However, Corolla has its own kind of charm, only on a smaller scale. Letâ??s take a look at everything there is to do, sites to see, and places to eat in Corolla.


We’ll start by talking about where to buy food. Corolla has two major grocery stores, Food Lion and Harris Teeter, so there is no need to travel out of the area to buy your groceries.

The farmer’s market features locally grown fruits & veggies, along with homemade pies, cobblers, preserves, marinades and even unusual wines. It also has the Outer Banks only â??open airâ?? fish market.


Corolla has all the regular places to grab a quick bite or coffee; Duck Donuts, Dunkin’ Donuts, even a Starbucks. Of course, they also have some things that are truly unique to Corolla as well.

The Oceanfront Grille is the only oceanfront restaurant on the entire Outer Banks not attached to a hotel or pier. The food is exquisite, and you’ll have a fine time with fine dining. But it doesn’t end there.

Mike and Diana’s Grill Room is one of the best steak houses on the Outer Banks. In the mood for lighter fare?  Metropolis is a tapas bar. Lighthouse Bagels offers so much more than just bagels, like freshly made to order breakfast sandwiches.   Pizza, take-out steamer pots, and much more is all here and ready for you to enjoy. There are even a couple of sports bars so fans wonâ??t miss a single game.

Water Sports

Water sports in Corolla feature parasailing, paddle boats, kayaking, SUPs, and jet skis.

 On the beach side, there’s surfing. Corolla is rated one of the best places to learn to surf. The local surf shops can provide everything you need from boards, wetsuits, and personal lessons. Best of all, you can rent the gear instead of buying it. It’s a great way to get your feet wet and decide if you like the sport. 

Charter boats for inshore fishing or fun can be rented with and without captains. There’s even a public boat dock and ramp for your use, if you bring your own boat or jet skis.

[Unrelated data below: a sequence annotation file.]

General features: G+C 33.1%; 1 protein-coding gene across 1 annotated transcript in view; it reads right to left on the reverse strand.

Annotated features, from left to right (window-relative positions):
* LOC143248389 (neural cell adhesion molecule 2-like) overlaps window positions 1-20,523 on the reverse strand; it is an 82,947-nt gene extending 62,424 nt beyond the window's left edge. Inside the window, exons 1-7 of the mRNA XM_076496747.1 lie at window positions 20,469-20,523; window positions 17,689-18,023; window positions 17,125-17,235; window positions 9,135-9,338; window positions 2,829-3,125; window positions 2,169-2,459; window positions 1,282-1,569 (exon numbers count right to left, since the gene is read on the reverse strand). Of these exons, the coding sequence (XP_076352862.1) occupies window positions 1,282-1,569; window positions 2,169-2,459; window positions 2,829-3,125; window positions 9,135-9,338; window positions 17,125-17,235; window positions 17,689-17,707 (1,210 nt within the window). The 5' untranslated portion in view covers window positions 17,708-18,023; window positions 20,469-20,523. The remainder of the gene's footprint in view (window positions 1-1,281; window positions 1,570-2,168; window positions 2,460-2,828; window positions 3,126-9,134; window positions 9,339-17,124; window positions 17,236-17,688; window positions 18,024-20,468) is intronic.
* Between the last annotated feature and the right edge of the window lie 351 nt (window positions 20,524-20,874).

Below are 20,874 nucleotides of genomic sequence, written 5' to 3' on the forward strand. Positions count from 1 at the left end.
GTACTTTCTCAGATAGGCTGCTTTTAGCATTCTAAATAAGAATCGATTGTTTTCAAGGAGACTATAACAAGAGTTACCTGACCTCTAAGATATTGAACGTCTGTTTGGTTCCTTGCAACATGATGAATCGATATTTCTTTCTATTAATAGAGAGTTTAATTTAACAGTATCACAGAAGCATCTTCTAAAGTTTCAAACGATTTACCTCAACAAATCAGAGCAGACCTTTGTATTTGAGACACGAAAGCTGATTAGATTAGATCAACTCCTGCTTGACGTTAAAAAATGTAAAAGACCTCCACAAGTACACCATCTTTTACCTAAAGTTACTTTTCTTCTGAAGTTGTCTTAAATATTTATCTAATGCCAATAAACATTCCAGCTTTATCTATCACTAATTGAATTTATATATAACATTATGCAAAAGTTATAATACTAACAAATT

Other Activities

Corolla has a lot more to do than watersports.

Who doesnâ??t love mini golf?  Corolla features both a traditional mini golf experiences and one of the few grass miniature golf courses left in the country.

The outdoor movie is unique on the Outer Banks; and dinner is served during the movie so they’ll be no debate if you should eat before or after.

The Ropes Adventure Course, similar to the one in Nags Head is coming soon. It might even be open as early as 2016 . If your kids are into cars but aren’t old enough to drive, Corolla offers both go karts and bumper cars.  There’s also the skate park for all your skateboarding family and friends.  There’s even a rock climbing wall for all ages and abilities. The wild horse museum is geared towards children and visitors even get to paint their own ‘horse’.  On certain days, a mustang makes an appearance for petting.


Did someone say shopping? Corolla has a wide variety of boutique stores, from clothing and jewelry to art to items that are just downright eclectic. They also have a surprising number of spas, craft shops, beach buggy rentals, an old time picture place, and even a Kitty Hawk Kites.


The entire Outer Banks is rich in history and Corolla is no exception. Starting with â??Whalehead in Historic Corollaâ??, (formerly known as The Whalehead Club)  a restored 1920’s hunt club which was originally built as one man’s loving testament to his wife.  The spacious grounds and self-guided tours are delightful and informative. Festivals, plays, art shows and wine tasting events are scheduled on regularly.  Fireworks on July 4th and Tree Lightings at Christmas are annual events that you wonâ??t want to miss.

The Currituck Lighthouse is another big historical draw. This lighthouse is the only unpainted brick lighthouse in the country and the last one built prior to the modern age. Though not as tall or as famous as the Cape Hatteras Lighthouse, the view from the top is spectacular and really worth the climb. Upon your descent, you’ll be greeted by an ice cream cart providing a refreshing treat, if youâ??re so inclined. 


The Outer Banks has no shortage of wildlife. While it’s true the southern beaches have the dolphin tours, the northern beaches have the wild horses.

Wild horse tours take you into the ‘untamed’ part of the Outer Banks, the part where the road ends and the adventure begins. The Outer Banks Wild Horses are descendants of shipwrecked Spanish War Horses from over 500 years ago. They roam free beyond the road, and are often spotted in people’s yards eating their sweet cultivated grass.  You might even get to see a foal or a pair of males fighting over a female during mating season. Horses aren’t the only animals you can see; foxes, an assortment of birds and even wild pigs have been spotted in this area.